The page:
5 May 2023

Secretary for public service reform is the APS's next commissioner

| Chris Johnson
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Dr Gordon de Brouwer

Dr Gordon de Brouwer has been named as the next Australian Public Service Commissioner. Photo: ANU.

The man tasked with reforming the Australian Public Service has just been named as its new commissioner.

Gordon de Brouwer PSM will be the next Australian Public Service Commissioner, with the imminent retirement of incumbent commissioner Peter Woolcott AO.

Mr Woolcott leaves the role on Wednesday (10 May), with Dr de Brouwer starting in his new job the very next day.

Dr de Brouwer is currently Secretary for Public Sector Reform, a new role that was created specifically with him in mind after Labor was elected to government last year.

In a statement issued this afternoon (5 May), Prime Minister Anthony Albanese and Public Service Minister Katy Gallagher announced the government’s intention to recommend to Governor-General David Hurley that he appoint Dr de Brouwer to a five-year appointment commencing 11 May.

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“This follows a merit-based selection process chaired by Ms Katherine Jones PSM, Secretary of the Attorney-General’s Department,” the statement said.

“Dr de Brouwer is currently Secretary for Public Sector Reform and has over 35 years of leadership experience in public policy.

“This appointment comes at a critical juncture for the Australian Public Service as the government implements an ambitious APS Reform agenda, led by the Minister for the Public Service.

“As APS Commissioner, Dr de Brouwer will continue his work to build a stronger Australian public sector that delivers better outcomes for the community, acts as a model employer and contributes to a fairer and more inclusive Australia.”

Dr de Brouwer has previously served as secretary of the former Department of the Environment and Energy, and in senior roles at the Department of the Prime Minister and Cabinet, the Treasury, the Australian National University and the Reserve Bank of Australia.

He has also conducted numerous reviews for the government, including as a member of the Thodey Review panel on reform of the APS in 2018.

Dr de Brouwer was awarded the Public Service Medal in 2011 for outstanding public service in the development of international economic policy, in particular his work to progress Australia’s agenda at the G20.

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In his valedictory speech this week, Mr Woolcott praised the work being currently undertaken by Dr de Brouwer, singling out his appointment as Secretary for Public Sector Reform and the appointment of PM&C Secretary Glyn Davis as “striking symbolism ” of the government’s ambitious reform agenda.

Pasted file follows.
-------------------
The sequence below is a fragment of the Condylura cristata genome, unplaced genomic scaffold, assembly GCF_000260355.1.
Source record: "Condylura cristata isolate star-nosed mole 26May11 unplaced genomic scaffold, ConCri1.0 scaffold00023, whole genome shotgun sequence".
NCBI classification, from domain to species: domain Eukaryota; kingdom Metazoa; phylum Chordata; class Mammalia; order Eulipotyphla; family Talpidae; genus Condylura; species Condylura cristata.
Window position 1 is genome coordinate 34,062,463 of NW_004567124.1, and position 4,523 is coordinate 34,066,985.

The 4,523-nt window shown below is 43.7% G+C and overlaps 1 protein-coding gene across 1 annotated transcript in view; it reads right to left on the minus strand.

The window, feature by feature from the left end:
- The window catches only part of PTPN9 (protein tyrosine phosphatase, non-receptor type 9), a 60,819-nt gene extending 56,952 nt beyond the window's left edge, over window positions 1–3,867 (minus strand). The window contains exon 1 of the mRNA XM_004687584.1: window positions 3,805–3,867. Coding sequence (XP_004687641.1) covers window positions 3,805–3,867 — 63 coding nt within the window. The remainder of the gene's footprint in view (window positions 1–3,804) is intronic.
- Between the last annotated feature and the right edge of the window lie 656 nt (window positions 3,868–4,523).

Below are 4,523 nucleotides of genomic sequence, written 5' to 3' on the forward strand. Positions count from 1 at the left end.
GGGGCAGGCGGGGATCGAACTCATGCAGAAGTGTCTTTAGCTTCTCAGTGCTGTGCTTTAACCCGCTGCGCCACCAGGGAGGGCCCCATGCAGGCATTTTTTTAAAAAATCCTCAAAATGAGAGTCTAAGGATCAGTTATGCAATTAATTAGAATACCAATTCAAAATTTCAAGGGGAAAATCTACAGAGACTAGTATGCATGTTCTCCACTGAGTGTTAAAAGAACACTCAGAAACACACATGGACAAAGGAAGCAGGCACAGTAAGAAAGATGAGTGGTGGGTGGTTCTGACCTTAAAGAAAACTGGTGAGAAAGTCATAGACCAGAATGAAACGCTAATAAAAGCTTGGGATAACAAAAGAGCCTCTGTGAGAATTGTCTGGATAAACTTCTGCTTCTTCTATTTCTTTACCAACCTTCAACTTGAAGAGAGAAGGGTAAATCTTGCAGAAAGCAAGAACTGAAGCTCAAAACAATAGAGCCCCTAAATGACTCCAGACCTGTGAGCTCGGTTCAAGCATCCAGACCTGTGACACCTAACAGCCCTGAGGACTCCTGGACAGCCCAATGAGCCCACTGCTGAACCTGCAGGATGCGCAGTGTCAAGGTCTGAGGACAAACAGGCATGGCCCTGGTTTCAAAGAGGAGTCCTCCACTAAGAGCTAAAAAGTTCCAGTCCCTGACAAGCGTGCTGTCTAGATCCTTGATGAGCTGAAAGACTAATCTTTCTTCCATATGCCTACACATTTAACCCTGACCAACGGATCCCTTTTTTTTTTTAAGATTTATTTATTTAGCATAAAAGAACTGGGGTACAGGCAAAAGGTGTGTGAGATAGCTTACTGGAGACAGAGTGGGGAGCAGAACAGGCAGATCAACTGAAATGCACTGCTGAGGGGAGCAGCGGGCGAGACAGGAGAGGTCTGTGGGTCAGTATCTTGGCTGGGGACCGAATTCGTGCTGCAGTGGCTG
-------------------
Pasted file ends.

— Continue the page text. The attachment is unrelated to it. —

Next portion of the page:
“… we essentially now have Thodey on steroids,” he said.

“The review’s focus on the need for a more joined up, people facing, data enabled, capable and trusted public service able to deliver effectively in a radically new operating context – is absolutely right.”

The Prime Minister and Senator Gallagher thanked Mr Woolcott for his long career in the public sector.

“We thank Mr Woolcott for his significant contribution to the APS – and the Australian people – over his four decades of public service,” they said.

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I do hope lessons are learnt from Woolcott’s time. The stream of nonsense APSC circulars which babble on and add no value were a particular low point. They all ended with the same message “ultimately your agency head will decide if this thought bubble can/will be implemented in your department”. Circular 2022/07 is a prime example. I also remind everyone of Woolcott’s failure to be clear at the outset of the pandemic APS surge workforce in 2020. Failing to clearly communicate that redeployment was voluntary was deceptive. The Australian Public Service Commissioner “will then notify relevant agency heads as to which employees or groups of employees in the agency are to undertake work elsewhere”. Nope. Calling for volunteers was what Woolcott should have said, but didn’t. Just two examples of woeful communication. Our hopes now rest with de Brouwer. He can surely do better.

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